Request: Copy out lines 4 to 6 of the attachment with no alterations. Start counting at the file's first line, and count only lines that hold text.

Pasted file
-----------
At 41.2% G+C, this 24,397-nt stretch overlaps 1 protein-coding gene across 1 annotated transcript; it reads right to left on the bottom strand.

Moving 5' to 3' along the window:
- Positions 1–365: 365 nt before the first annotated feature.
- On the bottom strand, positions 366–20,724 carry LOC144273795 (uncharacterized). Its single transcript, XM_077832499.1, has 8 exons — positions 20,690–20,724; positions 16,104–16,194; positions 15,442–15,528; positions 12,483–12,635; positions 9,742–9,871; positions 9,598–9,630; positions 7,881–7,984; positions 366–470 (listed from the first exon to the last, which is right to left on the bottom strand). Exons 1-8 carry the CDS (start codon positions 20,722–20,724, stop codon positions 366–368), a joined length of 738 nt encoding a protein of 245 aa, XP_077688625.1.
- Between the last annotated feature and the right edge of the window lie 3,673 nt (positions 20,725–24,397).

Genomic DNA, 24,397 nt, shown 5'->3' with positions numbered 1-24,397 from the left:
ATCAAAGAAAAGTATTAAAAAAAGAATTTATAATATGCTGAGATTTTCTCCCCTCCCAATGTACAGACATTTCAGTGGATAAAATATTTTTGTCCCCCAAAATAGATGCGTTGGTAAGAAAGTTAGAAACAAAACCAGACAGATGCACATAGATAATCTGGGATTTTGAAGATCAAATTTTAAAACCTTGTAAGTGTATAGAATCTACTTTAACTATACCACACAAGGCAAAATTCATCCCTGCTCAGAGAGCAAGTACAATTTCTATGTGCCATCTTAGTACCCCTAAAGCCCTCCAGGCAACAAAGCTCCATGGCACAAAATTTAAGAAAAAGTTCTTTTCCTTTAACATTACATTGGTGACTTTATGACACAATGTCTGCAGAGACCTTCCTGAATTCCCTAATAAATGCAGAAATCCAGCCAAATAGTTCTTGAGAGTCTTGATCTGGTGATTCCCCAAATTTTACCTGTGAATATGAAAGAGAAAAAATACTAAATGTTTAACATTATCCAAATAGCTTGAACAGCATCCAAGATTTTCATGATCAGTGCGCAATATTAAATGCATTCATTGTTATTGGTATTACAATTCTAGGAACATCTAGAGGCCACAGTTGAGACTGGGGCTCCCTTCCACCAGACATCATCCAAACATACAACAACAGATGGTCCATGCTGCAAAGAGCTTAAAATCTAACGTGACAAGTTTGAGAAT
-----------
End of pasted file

- On the bottom strand, positions 366–20,724 carry LOC144273795 (uncharacterized). Its single transcript, XM_077832499.1, has 8 exons — positions 20,690–20,724; positions 16,104–16,194; positions 15,442–15,528; positions 12,483–12,635; positions 9,742–9,871; positions 9,598–9,630; positions 7,881–7,984; positions 366–470 (listed from the first exon to the last, which is right to left on the bottom strand). Exons 1-8 carry the CDS (start codon positions 20,722–20,724, stop codon positions 366–368), a joined length of 738 nt encoding a protein of 245 aa, XP_077688625.1.
- Between the last annotated feature and the right edge of the window lie 3,673 nt (positions 20,725–24,397).

Genomic DNA, 24,397 nt, shown 5'->3' with positions numbered 1-24,397 from the left: